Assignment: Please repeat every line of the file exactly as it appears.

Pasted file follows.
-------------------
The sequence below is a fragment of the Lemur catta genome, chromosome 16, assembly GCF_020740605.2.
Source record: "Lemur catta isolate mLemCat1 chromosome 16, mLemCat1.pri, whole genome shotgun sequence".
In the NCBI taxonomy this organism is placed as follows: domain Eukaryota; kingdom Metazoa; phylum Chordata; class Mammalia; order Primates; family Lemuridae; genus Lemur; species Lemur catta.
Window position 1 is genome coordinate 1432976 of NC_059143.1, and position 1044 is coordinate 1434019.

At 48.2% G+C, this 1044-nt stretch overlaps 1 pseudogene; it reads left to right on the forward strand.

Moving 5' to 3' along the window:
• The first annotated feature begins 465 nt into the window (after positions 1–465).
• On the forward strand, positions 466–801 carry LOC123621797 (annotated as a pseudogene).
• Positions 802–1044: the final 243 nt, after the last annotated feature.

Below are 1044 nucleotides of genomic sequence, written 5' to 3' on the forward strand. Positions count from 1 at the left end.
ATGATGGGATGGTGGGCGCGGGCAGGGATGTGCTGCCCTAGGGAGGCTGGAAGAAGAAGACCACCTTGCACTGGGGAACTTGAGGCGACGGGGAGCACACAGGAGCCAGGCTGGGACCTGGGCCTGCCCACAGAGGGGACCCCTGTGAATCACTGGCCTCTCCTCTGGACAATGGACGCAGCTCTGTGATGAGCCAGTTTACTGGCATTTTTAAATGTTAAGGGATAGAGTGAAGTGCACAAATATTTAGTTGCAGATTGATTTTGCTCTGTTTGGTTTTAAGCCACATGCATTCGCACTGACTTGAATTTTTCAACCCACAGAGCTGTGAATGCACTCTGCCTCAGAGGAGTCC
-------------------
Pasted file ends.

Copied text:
The sequence below is a fragment of the Lemur catta genome, chromosome 16, assembly GCF_020740605.2.
Source record: "Lemur catta isolate mLemCat1 chromosome 16, mLemCat1.pri, whole genome shotgun sequence".
In the NCBI taxonomy this organism is placed as follows: domain Eukaryota; kingdom Metazoa; phylum Chordata; class Mammalia; order Primates; family Lemuridae; genus Lemur; species Lemur catta.
Window position 1 is genome coordinate 1432976 of NC_059143.1, and position 1044 is coordinate 1434019.

At 48.2% G+C, this 1044-nt stretch overlaps 1 pseudogene; it reads left to right on the forward strand.

Moving 5' to 3' along the window:
• The first annotated feature begins 465 nt into the window (after positions 1–465).
• On the forward strand, positions 466–801 carry LOC123621797 (annotated as a pseudogene).
• Positions 802–1044: the final 243 nt, after the last annotated feature.

Below are 1044 nucleotides of genomic sequence, written 5' to 3' on the forward strand. Positions count from 1 at the left end.
ATGATGGGATGGTGGGCGCGGGCAGGGATGTGCTGCCCTAGGGAGGCTGGAAGAAGAAGACCACCTTGCACTGGGGAACTTGAGGCGACGGGGAGCACACAGGAGCCAGGCTGGGACCTGGGCCTGCCCACAGAGGGGACCCCTGTGAATCACTGGCCTCTCCTCTGGACAATGGACGCAGCTCTGTGATGAGCCAGTTTACTGGCATTTTTAAATGTTAAGGGATAGAGTGAAGTGCACAAATATTTAGTTGCAGATTGATTTTGCTCTGTTTGGTTTTAAGCCACATGCATTCGCACTGACTTGAATTTTTCAACCCACAGAGCTGTGAATGCACTCTGCCTCAGAGGAGTCC